The ‘incitement’ argument against free speech, in its current (distorted) usage, presupposes a direct causal link between someone’s expression of extreme views and other peoples’ violent behaviours. This causal theory undermines the presupposition of individual moral agency at the core of the justice system. If someone commits a criminal act of terrorism, defence attorneys may attempt to diminish the defendant’s responsibility in various ways. However, if the forensic evidence points to his guilt, and if he is an adult of sound mind, we do not accept outside influences as somehow causing him to act. If we did, we would reduce the sentence accordingly or even exonerate him completely – but we do not.

The fact that adult citizens are responsible moral agents entitles them to basic rights and protections on the one hand, and obligates them to accept moral accountability for their actions on the other. Civil liberties come with concomitant responsibilities. Only children, because of their relative naïveté or inexperience, are incapable of responsible moral agency. To say that Hutu individuals were not responsible for the acts they committed in the Rwandan genocide only infantilizes them and treats them with the kind of patronising contempt for which colonialists are so often roundly condemned.
Lessons From the Past

When World War II finally ended and the scale of Nazi atrocities came to light, some of those involved faced criminal charges. The defendants argued that only states and not individuals could be held responsible for the types of war crimes of which they stood accused. The court’s rejection of this argument set a landmark precedent, establishing that state authority could not be used to shield individuals from criminal accountability.

In the decades that followed, philosophers and social psychologists such as Stanley Milgram asked how individual human beings could have allowed themselves to become passive instruments of authority. German citizens still bear a heavy burden of guilt to this day.

Guilt is different to shame. Shame is placed upon an individual when she transgresses social taboos or conventional rules. Shame can be directed at a person even though she herself may not be convinced that she has acted wrongly. She may disagree with the grounds for a particular law, for instance, and feel that it would be immoral to obey it. A person can be shamed by others and may even internalise their blame, but this is different to the person with a guilty conscience. The individual who experiences guilt may do so even if no one ever discovers his crime, or blames him for his act. His own conscience condemns him because he has broken a law that he himself cannot gainsay.

Existentialists argued that excuses (“I was just following orders”) were attempts to deny individual responsibility and to pretend that we have no choice. This is bad faith. Each of us knows, with agonizing certainty, that we have inescapable choices to make. No amount of duress, regardless how severe, can really force us to choose against our will. If we give in to the torturer it is because we choose to end our own suffering even if it means throwing someone else under the bus, as Winston finally does to Julia in George Orwell’s dystopian 1984. A horrible choice is nevertheless a choice. If this were not the case then we would feel no guilt for our choices. But taking on responsibility for other people’s choices is just as weak as pretending that we have none for our own.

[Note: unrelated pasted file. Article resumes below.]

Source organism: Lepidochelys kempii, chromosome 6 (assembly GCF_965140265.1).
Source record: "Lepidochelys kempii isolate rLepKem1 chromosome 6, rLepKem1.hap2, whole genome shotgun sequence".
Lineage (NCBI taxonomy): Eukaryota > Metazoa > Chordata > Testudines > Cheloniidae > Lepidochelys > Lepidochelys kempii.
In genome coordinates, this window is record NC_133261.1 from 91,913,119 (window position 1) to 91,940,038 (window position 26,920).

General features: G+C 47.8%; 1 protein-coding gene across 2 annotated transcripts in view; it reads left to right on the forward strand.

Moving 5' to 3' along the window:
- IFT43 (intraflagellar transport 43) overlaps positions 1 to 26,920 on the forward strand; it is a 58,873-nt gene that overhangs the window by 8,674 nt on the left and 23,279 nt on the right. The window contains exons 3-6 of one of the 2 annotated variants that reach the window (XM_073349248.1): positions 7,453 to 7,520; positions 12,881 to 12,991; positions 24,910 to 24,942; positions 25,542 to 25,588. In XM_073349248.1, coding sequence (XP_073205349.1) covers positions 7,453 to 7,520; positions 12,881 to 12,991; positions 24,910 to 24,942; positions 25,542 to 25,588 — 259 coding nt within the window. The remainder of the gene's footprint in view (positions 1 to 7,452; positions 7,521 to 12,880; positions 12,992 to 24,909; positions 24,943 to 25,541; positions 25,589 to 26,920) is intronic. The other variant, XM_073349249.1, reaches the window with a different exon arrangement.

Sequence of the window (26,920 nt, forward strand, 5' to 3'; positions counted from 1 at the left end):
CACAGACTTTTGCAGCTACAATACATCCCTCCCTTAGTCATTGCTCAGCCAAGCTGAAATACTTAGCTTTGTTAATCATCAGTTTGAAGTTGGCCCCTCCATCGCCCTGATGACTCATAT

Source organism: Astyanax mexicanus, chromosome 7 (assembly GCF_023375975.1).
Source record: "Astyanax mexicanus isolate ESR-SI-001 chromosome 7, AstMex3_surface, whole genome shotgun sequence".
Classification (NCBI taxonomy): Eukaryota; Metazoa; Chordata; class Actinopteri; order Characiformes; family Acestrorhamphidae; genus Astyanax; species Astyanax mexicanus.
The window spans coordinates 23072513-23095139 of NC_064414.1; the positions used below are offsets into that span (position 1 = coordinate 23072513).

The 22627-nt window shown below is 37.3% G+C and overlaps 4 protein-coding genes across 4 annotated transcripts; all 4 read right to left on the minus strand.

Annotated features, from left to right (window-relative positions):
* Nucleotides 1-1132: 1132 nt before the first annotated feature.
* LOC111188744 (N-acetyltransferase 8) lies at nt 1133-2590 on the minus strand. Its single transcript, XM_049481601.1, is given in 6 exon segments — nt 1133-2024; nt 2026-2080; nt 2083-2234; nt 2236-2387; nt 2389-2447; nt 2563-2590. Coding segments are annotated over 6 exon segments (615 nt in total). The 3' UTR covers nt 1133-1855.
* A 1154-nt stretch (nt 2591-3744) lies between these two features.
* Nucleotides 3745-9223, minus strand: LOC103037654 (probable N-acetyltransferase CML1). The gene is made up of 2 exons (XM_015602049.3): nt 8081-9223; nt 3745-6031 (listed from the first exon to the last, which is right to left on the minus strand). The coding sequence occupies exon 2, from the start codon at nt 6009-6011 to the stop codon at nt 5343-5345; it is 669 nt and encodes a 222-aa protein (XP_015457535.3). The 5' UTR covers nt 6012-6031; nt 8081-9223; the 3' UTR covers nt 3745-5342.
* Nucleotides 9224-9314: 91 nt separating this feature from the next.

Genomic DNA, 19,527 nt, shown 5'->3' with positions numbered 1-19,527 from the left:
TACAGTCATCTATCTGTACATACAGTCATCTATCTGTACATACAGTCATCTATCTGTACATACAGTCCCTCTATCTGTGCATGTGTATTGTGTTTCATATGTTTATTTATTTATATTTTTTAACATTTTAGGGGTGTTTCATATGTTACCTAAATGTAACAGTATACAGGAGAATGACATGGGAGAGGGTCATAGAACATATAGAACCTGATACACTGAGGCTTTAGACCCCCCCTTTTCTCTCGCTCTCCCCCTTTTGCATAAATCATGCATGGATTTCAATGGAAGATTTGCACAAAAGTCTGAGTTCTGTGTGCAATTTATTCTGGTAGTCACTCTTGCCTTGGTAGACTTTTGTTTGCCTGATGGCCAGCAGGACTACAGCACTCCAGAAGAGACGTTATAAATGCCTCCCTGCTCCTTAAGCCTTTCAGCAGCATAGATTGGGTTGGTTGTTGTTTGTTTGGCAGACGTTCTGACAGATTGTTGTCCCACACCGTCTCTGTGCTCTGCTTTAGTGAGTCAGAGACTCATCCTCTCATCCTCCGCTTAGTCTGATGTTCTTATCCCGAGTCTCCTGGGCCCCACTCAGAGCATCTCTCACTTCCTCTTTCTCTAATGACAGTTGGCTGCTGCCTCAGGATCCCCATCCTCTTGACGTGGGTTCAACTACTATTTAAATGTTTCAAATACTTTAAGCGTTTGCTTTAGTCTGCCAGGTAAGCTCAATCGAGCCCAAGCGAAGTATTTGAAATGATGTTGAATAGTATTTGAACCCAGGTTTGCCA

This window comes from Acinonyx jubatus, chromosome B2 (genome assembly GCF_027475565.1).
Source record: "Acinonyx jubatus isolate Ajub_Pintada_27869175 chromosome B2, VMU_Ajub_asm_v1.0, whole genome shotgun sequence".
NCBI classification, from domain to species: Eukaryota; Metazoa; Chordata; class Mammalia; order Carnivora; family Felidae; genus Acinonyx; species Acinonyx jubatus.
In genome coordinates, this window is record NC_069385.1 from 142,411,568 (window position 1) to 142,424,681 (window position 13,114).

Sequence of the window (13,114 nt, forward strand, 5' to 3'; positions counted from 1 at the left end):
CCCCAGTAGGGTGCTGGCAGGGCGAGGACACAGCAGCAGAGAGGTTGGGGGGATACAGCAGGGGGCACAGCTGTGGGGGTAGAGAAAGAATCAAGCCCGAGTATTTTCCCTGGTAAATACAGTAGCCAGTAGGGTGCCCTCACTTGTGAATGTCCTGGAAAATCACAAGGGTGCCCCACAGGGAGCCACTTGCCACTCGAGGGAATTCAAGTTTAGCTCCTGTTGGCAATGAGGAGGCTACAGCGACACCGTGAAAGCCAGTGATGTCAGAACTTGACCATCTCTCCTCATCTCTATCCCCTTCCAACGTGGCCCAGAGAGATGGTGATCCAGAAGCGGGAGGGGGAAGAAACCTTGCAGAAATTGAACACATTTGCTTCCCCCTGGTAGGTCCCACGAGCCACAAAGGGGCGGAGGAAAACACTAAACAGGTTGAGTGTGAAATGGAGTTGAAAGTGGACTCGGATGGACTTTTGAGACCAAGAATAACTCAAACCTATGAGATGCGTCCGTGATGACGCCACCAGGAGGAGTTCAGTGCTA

[1] See Chesler, Phyllis, ‘Are Honour Killings Simply Domestic Violence?’ in Middle East Quarterly, Spring 2009, pp. 61 – 69. Accessed on 23 Aug. 2017 at See also Chesler, Phyllis, ‘Worldwide Trends in Honor Killings’ in Middle East Quarterly, Spring 2010, pp. 3 – 11, accessed on 23 Aug. 2017 at[2] Ibid.[3] Muslim Cleric: Women Without Scarf are ‘uncovered meat’, Religion News Blog, Oct. 26, 2006, accessed on 23 August, 2017 at[4][5] A 2007 report by a team of researchers over a two-year project, written by Dr Denis MacEoin, an Islamic studies expert at Newcastle who previously taught at the University of Fez, uncovered a hoard of malignant literature inside as many as a quarter of Britain’s mosques. All of it had been published and distributed by agencies linked to the Saudi government of King Abdullah. Among the more choice recommendations in leaflets, DVDs and journals were statements that homosexuals should be burnt, stoned or thrown from mountains or tall buildings (and then stoned where they fell just to be on the safe side). Those who changed their religion or committed adultery should experience a similar fate. The 7/7 suicide bombers Mohammed Siddique Khan and Shehzad Tanweer were salafis. See, ‘Wahhabism: A Deadly Scripture’ at The Independent online edition,  Nov. 2007. Accessed on 23 Aug., 2017 at[6] Rasheed Abou-Alsamh, ‘Ruling Jolts Even Saudis, New York Times, Nov. 16, 2007, accessed on 23 August 2017 at[7] Dār al-Islam, in Islamic political ideology, the region in which Islam has ascendance; traditionally it has been matched/contrasted with the Dār al-Ḥarb (abode of war), the region into which Islam could and should expand. This mental division of the world into two regions persisted even after Muslim political expansion had ended. See jihad. [Source: Encyclopaedia Britannica, online edition, accessed on 22 Aug. 2017]